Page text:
- - Wednesday, March 7, 2012

By Bruce Bawer
Broadside e-books, $2.99, 266 KB

On the morning of July 22, 2011, an explosion rocked the streets of Oslo. A car bomb parked close to the office of the prime minister went off, killing eight and injuring dozens. If that was the worst thing that had happened that day, Norwegians would have been lucky.

They weren’t, of course. After the explosion, a man dressed as a police officer came by ferry to the island of Utoya, about a half-hour west of Oslo. It is the site of the summer camp for a Labor Party youth organization, where the children of the folks who run the country learn and play. The man said he had come to safeguard them after the explosion, but he seemed sketchy and carried a huge gun that didn’t look at all like police issue. He quickly opened fire. He yelled “hurray!” and “bullseye!” and “got you!” as he killed 69 unarmed children and injured 66 more.

That man, we now know, was Anders Behring Breivik, a 32-year-old “right-wing extremist” and a monster. Hours before the attacks, he emailed a “manifesto” to about 1,000 people that prints out to roughly 1,500 pages. The document draws extensively on outside material, quoting and plagiarizing freely. It spells out both the reason for and the method of the attacks. Breivik’s concerns were multiculturalism, Islam and “cultural Marxism.” Rather than attack Muslims, he decided to strike the root, by targeting the current and future sponsors of Norway’s policies.

This created a serious problem for Bruce Bawer, which he explores at length in his new e-book “The New Quislings: How the International Left Used the Oslo Massacre to Silence Debate About Islam.” It became clear rather quickly that Breivik had read deeply in the literature that criticizes unreconstructed Islam and multiculturalism in Europe and, moreover, that he had read Mr. Bawer’s writings. Breivik had been a regular commenter on a website about “immigration and related issues” called Document.no, which quickly collected all of his writings together for public consumption.

Mr. Bawer writes, “The first thing I did was to search Breivik’s comments … for my name. It came up three times.” These mentions were not slashing but neither were they entirely positive. In one, Breivik wrote of a possible alliance between anti-Islamists and cultural conservatives, “Bawer is probably not the right person to work as a bridge-builder. He is a liberal anti-jihadist and not a cultural conservative in many areas. I have my suspicions that he is TOO paranoid. (I am thinking of his homosexual orientation.) It can seem that he fears that ‘cultural conservatives’ will be become a threat to homosexuals in the future.”

For whatever reason, the author doesn’t fill in the necessary background here. His relationship to conservatism is indeed a fraught one. In the early 1990s, he quit as a critic at the American Spectator over a suggestion that he change one sentence in a review that asserted the absolute equality of homosexual and straight relationships. He broke with the New Criterion when the magazine refused to spike a piece he considered gay bashing.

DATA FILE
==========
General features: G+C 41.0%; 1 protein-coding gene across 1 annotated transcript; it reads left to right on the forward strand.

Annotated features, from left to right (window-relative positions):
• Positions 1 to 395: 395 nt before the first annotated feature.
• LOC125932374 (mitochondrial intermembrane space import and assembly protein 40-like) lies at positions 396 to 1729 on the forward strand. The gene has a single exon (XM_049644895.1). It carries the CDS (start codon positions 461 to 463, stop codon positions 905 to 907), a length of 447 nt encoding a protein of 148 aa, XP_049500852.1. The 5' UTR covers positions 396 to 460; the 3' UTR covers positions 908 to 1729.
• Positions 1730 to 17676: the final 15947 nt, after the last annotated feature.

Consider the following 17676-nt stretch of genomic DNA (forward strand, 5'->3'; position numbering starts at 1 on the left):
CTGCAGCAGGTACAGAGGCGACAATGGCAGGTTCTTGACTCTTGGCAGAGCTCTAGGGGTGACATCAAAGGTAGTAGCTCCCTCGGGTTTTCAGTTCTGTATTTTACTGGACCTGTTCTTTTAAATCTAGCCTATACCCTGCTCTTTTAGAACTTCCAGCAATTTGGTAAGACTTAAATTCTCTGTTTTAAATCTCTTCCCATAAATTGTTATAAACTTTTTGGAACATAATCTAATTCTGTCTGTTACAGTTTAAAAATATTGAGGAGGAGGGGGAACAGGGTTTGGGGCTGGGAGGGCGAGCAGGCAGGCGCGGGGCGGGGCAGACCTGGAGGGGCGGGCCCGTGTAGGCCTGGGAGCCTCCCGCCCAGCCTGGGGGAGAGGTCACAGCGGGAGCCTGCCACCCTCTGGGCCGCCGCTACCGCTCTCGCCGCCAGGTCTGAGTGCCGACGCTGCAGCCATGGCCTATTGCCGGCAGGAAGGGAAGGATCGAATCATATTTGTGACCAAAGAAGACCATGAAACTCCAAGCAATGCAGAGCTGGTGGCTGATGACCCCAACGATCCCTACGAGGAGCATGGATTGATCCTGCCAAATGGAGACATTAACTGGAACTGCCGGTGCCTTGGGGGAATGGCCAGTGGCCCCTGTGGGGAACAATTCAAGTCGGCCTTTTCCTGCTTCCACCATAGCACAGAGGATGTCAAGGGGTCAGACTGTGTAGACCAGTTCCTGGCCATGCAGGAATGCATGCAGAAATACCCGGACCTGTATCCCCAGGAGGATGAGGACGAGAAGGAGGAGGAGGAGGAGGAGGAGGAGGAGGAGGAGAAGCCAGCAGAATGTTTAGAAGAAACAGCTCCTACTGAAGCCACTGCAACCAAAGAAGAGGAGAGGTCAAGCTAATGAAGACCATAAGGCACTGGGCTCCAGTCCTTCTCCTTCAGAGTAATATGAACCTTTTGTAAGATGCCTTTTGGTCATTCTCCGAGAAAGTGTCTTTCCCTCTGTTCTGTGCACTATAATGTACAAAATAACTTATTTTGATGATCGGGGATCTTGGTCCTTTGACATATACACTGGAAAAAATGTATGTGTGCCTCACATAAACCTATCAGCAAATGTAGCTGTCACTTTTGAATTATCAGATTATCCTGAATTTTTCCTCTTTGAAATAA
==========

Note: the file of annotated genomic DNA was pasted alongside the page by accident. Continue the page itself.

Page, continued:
He moved to Amsterdam in the late ‘90s, and then Norway, because he found it easier to live in Europe as an openly gay man. But then he discovered the purported dark side of European tolerance. European multiculturalism welcomes unreconstructed Muslims, and Islam is not terribly tolerant of gays or feminists. Moreover, he found that multiculturalists really hate it when you point out that official toleration can lead to grotesque outcomes.

Norway’s response to Breivik’s attacks was more multiculturalism, a good helping of militant anti-racism and broad hints that this free speech business may have gone too far. Serious critics of the country’s policies had been tarred by association with Breivik, and the voters provided the feathers. The Progress Party, the country’s classical liberal party which had questioned some aspects of Norwegian immigration policy, came in for a rhetorical and electoral drubbing.

Mr. Bawer insists that Breivik was “mad” and that his attacks do not invalidate serious arguments against multiculturalism. He labels the country’s ruling class “Quislings,” after Vidkun Quisling, the official who helped to hand the country over the Nazis and the Jews over to the gas chambers during World War II.

“The New Quislings,” he writes, “similarly welcome a new breed of totalitarian occupiers - and seek to impose their own regime of ideological orthodoxy, ruthlessly using every tool at their disposal to silence their critics.” Mr. Bawer confesses that he means to provoke with this analogy. I’m guessing he’s succeeded beyond all measure.

Jeremy Lott, editor of Real Clear Books and Real Clear Religion, is writing a book about death.

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